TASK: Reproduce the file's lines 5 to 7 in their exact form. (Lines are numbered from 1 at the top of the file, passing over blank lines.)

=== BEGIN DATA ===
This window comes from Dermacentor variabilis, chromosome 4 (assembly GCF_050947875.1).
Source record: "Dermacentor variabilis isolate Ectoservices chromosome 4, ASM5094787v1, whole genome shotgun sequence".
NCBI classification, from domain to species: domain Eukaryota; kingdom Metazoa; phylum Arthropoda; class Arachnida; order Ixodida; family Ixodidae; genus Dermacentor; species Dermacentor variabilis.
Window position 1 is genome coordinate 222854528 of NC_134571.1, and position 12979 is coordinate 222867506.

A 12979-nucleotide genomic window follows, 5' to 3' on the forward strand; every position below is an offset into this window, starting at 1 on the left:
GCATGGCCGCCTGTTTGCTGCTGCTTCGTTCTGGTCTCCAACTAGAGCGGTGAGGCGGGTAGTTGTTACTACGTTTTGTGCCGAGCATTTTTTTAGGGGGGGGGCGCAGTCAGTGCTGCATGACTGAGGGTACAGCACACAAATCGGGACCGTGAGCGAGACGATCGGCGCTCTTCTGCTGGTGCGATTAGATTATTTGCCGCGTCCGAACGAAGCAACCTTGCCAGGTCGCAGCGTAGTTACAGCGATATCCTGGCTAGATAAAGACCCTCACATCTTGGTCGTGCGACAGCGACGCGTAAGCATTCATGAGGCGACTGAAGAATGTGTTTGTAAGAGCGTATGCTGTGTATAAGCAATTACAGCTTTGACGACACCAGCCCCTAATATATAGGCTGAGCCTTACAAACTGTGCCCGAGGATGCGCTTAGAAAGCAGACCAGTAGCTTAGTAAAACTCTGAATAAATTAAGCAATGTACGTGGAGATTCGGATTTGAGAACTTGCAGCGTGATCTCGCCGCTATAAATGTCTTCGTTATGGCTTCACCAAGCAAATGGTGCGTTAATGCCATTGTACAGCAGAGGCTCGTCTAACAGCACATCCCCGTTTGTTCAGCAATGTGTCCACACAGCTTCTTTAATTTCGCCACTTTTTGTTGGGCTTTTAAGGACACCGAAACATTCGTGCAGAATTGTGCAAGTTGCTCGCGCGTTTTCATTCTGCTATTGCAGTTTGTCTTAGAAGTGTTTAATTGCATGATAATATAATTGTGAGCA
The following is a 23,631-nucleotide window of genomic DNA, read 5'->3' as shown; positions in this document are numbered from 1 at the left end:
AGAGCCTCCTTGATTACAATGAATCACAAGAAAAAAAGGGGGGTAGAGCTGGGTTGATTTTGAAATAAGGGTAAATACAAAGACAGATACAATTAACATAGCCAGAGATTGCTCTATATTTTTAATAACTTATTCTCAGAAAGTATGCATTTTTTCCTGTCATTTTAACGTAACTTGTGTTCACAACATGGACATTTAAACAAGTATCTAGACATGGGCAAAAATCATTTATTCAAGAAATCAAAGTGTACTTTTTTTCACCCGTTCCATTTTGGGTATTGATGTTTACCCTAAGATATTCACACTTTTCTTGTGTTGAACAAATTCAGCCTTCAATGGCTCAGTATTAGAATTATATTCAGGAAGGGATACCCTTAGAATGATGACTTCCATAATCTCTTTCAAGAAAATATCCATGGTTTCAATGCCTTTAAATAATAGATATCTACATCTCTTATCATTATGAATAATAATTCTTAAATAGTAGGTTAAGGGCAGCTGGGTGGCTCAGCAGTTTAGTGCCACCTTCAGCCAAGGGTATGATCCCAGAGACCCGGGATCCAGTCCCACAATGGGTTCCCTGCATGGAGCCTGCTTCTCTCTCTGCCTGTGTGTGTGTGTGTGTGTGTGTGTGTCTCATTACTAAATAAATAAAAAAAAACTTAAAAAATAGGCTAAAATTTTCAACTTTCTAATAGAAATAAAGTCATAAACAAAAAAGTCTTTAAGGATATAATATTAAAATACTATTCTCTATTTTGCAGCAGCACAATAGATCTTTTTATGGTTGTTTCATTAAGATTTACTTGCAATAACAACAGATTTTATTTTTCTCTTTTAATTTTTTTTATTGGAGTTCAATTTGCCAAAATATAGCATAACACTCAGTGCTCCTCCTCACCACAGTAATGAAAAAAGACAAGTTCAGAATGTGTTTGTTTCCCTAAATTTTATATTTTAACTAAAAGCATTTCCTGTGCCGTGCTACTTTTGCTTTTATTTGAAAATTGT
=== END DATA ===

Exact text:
A 12979-nucleotide genomic window follows, 5' to 3' on the forward strand; every position below is an offset into this window, starting at 1 on the left:
GCATGGCCGCCTGTTTGCTGCTGCTTCGTTCTGGTCTCCAACTAGAGCGGTGAGGCGGGTAGTTGTTACTACGTTTTGTGCCGAGCATTTTTTTAGGGGGGGGGCGCAGTCAGTGCTGCATGACTGAGGGTACAGCACACAAATCGGGACCGTGAGCGAGACGATCGGCGCTCTTCTGCTGGTGCGATTAGATTATTTGCCGCGTCCGAACGAAGCAACCTTGCCAGGTCGCAGCGTAGTTACAGCGATATCCTGGCTAGATAAAGACCCTCACATCTTGGTCGTGCGACAGCGACGCGTAAGCATTCATGAGGCGACTGAAGAATGTGTTTGTAAGAGCGTATGCTGTGTATAAGCAATTACAGCTTTGACGACACCAGCCCCTAATATATAGGCTGAGCCTTACAAACTGTGCCCGAGGATGCGCTTAGAAAGCAGACCAGTAGCTTAGTAAAACTCTGAATAAATTAAGCAATGTACGTGGAGATTCGGATTTGAGAACTTGCAGCGTGATCTCGCCGCTATAAATGTCTTCGTTATGGCTTCACCAAGCAAATGGTGCGTTAATGCCATTGTACAGCAGAGGCTCGTCTAACAGCACATCCCCGTTTGTTCAGCAATGTGTCCACACAGCTTCTTTAATTTCGCCACTTTTTGTTGGGCTTTTAAGGACACCGAAACATTCGTGCAGAATTGTGCAAGTTGCTCGCGCGTTTTCATTCTGCTATTGCAGTTTGTCTTAGAAGTGTTTAATTGCATGATAATATAATTGTGAGCA
The following is a 23,631-nucleotide window of genomic DNA, read 5'->3' as shown; positions in this document are numbered from 1 at the left end: